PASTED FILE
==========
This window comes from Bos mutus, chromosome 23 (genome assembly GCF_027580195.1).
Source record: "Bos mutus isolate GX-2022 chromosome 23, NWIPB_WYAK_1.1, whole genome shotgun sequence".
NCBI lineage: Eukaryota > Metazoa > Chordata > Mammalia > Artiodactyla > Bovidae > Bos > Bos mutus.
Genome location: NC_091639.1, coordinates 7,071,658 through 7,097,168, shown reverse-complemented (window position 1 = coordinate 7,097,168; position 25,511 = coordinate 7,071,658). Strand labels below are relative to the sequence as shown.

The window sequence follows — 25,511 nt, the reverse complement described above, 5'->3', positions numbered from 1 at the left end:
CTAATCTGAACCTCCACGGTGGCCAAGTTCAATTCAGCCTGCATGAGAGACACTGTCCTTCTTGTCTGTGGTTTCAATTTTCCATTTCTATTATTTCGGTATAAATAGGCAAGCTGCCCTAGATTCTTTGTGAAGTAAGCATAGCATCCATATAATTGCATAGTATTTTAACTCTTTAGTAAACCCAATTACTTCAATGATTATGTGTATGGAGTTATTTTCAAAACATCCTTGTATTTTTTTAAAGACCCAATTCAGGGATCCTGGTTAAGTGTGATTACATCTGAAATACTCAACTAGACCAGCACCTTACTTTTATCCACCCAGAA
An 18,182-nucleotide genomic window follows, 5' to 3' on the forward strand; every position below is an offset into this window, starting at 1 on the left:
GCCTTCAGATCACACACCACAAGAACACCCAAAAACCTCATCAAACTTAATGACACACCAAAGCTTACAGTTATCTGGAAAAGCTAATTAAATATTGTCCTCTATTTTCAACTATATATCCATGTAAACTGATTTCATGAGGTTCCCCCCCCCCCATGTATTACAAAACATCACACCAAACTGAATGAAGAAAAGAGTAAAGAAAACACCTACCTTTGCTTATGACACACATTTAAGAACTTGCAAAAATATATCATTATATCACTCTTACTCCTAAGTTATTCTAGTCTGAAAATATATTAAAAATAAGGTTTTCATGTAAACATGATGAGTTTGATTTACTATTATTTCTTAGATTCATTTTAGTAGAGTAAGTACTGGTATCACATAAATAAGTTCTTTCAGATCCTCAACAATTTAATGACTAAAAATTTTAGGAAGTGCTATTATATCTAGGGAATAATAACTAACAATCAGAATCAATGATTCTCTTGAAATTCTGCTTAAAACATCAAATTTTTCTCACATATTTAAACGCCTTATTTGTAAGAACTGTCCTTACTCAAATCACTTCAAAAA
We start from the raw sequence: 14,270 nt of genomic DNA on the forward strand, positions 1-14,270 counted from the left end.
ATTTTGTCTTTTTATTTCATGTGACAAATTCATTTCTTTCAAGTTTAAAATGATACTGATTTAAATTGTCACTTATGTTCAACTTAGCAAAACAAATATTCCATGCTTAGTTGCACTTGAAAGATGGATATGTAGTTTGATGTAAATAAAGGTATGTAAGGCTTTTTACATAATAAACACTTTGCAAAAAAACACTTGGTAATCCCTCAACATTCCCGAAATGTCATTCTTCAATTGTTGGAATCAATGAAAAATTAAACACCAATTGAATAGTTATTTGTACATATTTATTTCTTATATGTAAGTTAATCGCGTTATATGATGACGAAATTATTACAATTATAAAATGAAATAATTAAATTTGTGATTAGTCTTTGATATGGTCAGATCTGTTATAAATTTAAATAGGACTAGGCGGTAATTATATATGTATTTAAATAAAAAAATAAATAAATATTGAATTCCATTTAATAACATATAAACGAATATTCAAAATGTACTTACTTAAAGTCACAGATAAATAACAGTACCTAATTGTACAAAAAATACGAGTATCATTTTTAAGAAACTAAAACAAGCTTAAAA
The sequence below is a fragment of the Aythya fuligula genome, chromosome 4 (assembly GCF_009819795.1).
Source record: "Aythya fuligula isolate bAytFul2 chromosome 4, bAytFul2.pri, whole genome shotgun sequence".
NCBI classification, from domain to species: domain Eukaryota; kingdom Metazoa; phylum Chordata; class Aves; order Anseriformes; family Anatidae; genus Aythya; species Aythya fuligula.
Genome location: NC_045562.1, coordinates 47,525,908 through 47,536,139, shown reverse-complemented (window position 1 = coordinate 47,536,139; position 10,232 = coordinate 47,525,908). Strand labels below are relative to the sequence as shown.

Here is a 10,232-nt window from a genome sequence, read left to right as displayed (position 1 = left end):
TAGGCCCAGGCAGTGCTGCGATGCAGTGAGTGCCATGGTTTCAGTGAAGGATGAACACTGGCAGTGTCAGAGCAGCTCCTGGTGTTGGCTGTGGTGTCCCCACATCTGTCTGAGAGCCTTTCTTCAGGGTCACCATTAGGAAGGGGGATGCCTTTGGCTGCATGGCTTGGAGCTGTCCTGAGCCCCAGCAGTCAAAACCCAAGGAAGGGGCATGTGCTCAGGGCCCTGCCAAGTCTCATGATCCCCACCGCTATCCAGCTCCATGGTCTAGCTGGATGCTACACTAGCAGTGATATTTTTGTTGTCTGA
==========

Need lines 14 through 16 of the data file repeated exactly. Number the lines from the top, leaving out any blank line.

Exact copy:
Genome location: NC_045562.1, coordinates 47,525,908 through 47,536,139, shown reverse-complemented (window position 1 = coordinate 47,536,139; position 10,232 = coordinate 47,525,908). Strand labels below are relative to the sequence as shown.

Here is a 10,232-nt window from a genome sequence, read left to right as displayed (position 1 = left end):
TAGGCCCAGGCAGTGCTGCGATGCAGTGAGTGCCATGGTTTCAGTGAAGGATGAACACTGGCAGTGTCAGAGCAGCTCCTGGTGTTGGCTGTGGTGTCCCCACATCTGTCTGAGAGCCTTTCTTCAGGGTCACCATTAGGAAGGGGGATGCCTTTGGCTGCATGGCTTGGAGCTGTCCTGAGCCCCAGCAGTCAAAACCCAAGGAAGGGGCATGTGCTCAGGGCCCTGCCAAGTCTCATGATCCCCACCGCTATCCAGCTCCATGGTCTAGCTGGATGCTACACTAGCAGTGATATTTTTGTTGTCTGA